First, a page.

Managing lifestyle creep:’s “5 basic tips for budgeting everyone should know” 

Moving up the career ladder (and getting paid more) tend to make you want more expensive or “bigger” things. This is known as lifestyle creep or lifestyle inflation. So how can you beat this? A new financial blog, Damnchun, has some useful tips. This pioneer lifestyle blogger used to be known as Sixth Seal and now he writes about his personal finance journey – including tips that can help you keep your budget in control and fight off the desire to succumb to lifestyle creep.


His tips include debt elimination strategies and how to make your every ringgit counts (a.k.a budgeting to zero). 


Our additional tip: Sometimes the best way to fight off the lifestyle creep is to stash the money away before you have the urge to spend it. If you have stocked up on your emergency fund, why not secure your future and retirement by investing instead? Check out CIMB’s investment offerings here.   

Understanding financing affordability: CompareHero’s “How much should you spend on a car in Malaysia?”


If you’re a fresh graduate/young executive in need of a car, then this tip can be quite handy for you. This article breaks down how much you can realistically afford (just as a guide, FYI) and the cost of car ownership.


It is also advisable to find out about your affordability on many other items – from big ticket items such as a house, or smaller items such as your gadgets and smartphones.


Why should you care about loan/financing affordability? It can help to keep your debt-to-service (DSR) ratio in check and most importantly to ensure that you have enough money to cover your monthly expenses.


Our additional tip: CIMB also has a whole range of affordability calculators for you to test out here. Give them a try.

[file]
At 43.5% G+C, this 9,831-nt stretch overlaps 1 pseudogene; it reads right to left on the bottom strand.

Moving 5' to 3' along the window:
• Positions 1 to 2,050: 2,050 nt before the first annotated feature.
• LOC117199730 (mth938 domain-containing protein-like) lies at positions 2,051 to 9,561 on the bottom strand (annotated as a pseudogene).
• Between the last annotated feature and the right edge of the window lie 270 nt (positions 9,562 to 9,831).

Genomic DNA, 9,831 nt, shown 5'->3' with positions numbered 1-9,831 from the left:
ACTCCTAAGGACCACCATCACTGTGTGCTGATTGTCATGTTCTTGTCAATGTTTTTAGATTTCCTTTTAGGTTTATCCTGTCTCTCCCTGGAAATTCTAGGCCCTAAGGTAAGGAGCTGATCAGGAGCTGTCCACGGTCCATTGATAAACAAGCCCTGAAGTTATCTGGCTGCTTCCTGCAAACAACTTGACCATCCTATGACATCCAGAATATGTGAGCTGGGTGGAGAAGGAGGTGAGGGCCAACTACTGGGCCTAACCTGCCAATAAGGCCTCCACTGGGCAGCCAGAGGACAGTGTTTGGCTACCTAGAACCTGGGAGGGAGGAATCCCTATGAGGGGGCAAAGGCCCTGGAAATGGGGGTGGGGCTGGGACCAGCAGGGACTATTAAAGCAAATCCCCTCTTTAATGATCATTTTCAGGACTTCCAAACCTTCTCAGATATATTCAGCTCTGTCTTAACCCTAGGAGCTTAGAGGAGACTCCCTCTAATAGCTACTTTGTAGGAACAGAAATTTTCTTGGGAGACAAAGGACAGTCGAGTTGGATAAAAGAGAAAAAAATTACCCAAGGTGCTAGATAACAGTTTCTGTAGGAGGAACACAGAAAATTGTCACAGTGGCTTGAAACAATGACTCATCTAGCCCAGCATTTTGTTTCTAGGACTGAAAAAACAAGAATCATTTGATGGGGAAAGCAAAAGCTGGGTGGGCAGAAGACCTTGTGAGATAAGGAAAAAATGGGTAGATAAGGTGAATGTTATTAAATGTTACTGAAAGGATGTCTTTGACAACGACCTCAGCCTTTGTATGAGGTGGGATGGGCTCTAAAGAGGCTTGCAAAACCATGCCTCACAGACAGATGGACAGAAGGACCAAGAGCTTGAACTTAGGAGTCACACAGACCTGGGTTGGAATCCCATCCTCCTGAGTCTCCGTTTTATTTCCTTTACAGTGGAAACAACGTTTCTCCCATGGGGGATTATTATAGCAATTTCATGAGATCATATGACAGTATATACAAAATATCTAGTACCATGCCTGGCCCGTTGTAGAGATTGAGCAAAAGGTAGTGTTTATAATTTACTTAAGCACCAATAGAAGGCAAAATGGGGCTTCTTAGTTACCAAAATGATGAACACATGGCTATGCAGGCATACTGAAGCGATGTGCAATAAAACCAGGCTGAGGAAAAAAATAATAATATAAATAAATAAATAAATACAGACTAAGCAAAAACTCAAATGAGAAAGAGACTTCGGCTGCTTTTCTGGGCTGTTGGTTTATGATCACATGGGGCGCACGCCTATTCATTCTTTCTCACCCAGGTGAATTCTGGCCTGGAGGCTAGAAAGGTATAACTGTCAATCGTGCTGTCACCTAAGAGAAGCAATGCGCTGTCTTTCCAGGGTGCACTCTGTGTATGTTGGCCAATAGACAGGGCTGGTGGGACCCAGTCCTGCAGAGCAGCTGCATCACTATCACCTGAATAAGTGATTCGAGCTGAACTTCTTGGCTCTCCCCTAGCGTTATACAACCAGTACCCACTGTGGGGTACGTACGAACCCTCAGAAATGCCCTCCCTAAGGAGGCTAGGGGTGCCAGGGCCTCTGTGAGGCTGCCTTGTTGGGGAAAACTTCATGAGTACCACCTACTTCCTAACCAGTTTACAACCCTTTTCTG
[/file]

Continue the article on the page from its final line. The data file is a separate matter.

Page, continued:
If you’re embarking on your wealth-building journey, the most important thing to remember is that it takes time and perseverance to help you reach your money goals. And of course, to keep learning about personal finance as you go along the passage.   


This article is for informational purposes only and does not constitute and form of solicitation or financial advice. CIMB does not make any representation and warranty as to the accuracy, completeness and fairness of any information contained in this article. CIMB is not affiliated to or associated with any of the bloggers mentioned in this article. The views and opinions expressed by the bloggers here are their own and may not necessarily represent CIMB’s views. As this article is general in nature, it is not intended to address the circumstances of any particular individual or entity. You are advised to seek professional advice, including speaking to a qualified financial advisor or investment professional before making any financial, credit or investment decisions based on the information contained in this article. CIMB assumes no liability for any consequences arising from your reliance on the information presented here.